Nearly 900 drivers have been spoken to during the first year of an operation aiming to reduce incidents on one of the county’s most dangerous roads.
Operation Indemnis was launched on the A417 and A419 – one of the major routes in the county – on November 1 last year and has already had a significant impact.
The team is built up of a number of special constables (SC’s) who volunteer their time to patrol the road which links Gloucestershire, Wiltshire and Oxfordshire.
Statistics show that this road has the highest collision rate in the county and the team are working to tackle the “Fatal Four” causes of road deaths and injury – inappropriate speed, using a mobile phone, not wearing a seat belt and drink driving.
Operation Indemnis is defined as “a proactive policing project to deny criminals the use of the road and to reduce road deaths and serious injury.”
Statistics show that the number of people killed or seriously injured as a result of collisions on the A417/19 has reduced from 25 to 18 in the past year.
Meanwhile, the team has contributed just over 3454 hours, which equates to nearly two full time officers patrolling this stretch of road in a 12 month period.
Operational activity has seen the team provide education, warnings or advice to 670 motorists, provide assistance to 132 drivers whose vehicles had broken down, seize 72 vehicles for having no tax or insurance and provide assistance during 58 collisions.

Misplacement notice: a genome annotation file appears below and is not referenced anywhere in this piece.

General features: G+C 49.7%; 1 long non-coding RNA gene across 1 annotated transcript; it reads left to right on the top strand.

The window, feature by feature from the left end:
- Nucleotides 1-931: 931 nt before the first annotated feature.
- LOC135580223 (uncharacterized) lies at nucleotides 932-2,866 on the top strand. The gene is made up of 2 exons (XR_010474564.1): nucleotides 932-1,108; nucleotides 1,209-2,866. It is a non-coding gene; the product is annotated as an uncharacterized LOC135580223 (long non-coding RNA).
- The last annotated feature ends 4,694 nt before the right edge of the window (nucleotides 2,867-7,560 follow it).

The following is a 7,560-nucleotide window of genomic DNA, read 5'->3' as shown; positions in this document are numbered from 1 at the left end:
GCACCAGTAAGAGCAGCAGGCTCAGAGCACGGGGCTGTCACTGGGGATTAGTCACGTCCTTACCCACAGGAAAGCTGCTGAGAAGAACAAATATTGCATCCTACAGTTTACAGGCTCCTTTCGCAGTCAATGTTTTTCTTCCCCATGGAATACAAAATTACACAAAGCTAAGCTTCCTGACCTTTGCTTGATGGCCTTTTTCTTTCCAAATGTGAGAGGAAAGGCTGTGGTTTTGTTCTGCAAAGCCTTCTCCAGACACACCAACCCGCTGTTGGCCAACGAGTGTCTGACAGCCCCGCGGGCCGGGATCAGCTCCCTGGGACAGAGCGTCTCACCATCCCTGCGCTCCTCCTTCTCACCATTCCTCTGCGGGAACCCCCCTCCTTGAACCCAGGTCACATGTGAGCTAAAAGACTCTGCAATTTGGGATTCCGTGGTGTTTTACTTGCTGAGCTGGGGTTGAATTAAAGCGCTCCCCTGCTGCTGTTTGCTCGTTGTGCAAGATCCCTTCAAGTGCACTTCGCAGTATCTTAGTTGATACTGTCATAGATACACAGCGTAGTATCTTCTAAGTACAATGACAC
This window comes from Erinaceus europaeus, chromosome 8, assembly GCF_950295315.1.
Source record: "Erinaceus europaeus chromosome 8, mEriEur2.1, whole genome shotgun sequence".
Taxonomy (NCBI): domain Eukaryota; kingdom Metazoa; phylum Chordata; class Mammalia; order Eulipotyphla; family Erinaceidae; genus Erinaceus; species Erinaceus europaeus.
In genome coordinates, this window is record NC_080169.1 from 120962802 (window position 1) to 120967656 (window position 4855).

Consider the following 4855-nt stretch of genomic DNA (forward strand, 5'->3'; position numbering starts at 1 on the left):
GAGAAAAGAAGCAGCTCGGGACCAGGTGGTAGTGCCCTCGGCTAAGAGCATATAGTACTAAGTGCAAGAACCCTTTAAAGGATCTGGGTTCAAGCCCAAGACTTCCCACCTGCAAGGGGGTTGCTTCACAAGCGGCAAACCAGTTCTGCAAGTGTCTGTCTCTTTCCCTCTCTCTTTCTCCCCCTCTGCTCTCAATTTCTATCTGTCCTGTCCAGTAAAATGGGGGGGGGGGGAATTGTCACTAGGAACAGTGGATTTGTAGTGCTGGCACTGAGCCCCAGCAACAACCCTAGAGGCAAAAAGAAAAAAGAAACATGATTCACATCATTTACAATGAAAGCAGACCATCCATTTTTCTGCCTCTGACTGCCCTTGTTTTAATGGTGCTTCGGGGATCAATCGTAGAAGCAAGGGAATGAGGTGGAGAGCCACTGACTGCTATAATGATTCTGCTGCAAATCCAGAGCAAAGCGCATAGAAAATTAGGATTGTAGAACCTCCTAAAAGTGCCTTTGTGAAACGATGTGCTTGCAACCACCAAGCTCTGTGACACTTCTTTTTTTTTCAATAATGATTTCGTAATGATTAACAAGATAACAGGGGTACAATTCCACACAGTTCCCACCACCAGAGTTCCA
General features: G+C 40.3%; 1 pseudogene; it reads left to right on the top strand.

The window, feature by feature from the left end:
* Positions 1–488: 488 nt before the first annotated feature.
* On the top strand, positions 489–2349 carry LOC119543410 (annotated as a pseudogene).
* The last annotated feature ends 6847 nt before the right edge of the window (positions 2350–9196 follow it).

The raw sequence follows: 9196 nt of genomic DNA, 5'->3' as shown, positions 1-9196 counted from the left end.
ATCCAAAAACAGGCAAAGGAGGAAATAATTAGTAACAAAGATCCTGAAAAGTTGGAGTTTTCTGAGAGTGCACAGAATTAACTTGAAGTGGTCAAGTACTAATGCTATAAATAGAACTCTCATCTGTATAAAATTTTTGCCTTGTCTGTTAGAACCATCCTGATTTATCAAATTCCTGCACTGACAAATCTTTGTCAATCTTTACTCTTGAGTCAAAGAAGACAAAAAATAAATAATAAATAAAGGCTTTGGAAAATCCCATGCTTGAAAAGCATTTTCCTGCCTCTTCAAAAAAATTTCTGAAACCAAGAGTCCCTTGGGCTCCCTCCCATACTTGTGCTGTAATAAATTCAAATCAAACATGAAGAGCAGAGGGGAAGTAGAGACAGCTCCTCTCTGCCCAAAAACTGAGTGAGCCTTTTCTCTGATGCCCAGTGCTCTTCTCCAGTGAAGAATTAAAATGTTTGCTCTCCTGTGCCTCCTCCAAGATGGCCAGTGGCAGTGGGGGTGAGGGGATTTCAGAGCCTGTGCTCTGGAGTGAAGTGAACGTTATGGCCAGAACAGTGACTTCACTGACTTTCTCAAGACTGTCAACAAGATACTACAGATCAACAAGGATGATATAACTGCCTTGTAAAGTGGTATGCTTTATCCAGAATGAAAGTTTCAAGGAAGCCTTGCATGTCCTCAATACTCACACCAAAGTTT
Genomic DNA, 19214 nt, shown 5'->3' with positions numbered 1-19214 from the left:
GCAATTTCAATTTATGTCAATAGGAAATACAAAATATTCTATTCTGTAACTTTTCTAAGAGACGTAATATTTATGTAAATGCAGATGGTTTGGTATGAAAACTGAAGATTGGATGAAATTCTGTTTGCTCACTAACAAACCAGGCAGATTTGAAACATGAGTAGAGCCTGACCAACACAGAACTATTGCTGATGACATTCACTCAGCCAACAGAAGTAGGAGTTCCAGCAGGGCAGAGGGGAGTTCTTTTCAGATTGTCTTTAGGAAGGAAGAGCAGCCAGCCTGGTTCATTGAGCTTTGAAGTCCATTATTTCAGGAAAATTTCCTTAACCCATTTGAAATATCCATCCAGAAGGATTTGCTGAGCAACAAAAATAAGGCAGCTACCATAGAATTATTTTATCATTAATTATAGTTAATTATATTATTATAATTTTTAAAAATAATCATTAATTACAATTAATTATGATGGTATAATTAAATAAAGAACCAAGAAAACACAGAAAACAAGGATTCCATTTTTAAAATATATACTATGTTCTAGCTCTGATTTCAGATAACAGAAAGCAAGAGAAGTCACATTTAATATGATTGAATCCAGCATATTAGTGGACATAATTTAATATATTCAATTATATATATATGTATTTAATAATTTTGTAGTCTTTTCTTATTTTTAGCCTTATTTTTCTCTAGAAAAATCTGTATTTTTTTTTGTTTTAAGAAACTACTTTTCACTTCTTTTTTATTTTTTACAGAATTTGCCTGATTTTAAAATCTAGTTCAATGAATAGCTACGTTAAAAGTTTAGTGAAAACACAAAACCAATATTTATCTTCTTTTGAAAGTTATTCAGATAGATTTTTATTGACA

As well as this the team has been involved in reporting traffic offences, drugs/alcohol testing, lane closures and community liaison visits.
The SC’s have taken this role on whilst incorporating the force’s intelligence networks and utilising ANPR capabilities to target travelling criminals and uninsured vehicles and support road safety campaigns.
Steve Lindsay, lead for the Operation Indemnis team said: “Operation Indemnis has been a great success, it was not easy getting this project off the ground but the results speak for themselves.
“The feedback from local residents and businesses has been positive and a number of people have written to us to thank the team for supporting them at breakdowns and collisions.
“This is great partnership working between the police, police and crime commissioner, Highways England and the local community.”
Police and Crime Commissioner Martin Surl added: “Operation Indemnis was prompted by the many local people who came to me with concerns about a number of issues along this road of which speeding was one.
“The overall aim has been to deny criminals the use of the road and to reduce road deaths and serious injury.
“But I am also pleased to see that police have been there to help drivers in trouble.
“My priority for ‘Safe and social driving’ has always been about creating a change of culture on our roads.
“Making them safer, naturally, but also affecting the way drivers relate to the law and each other.”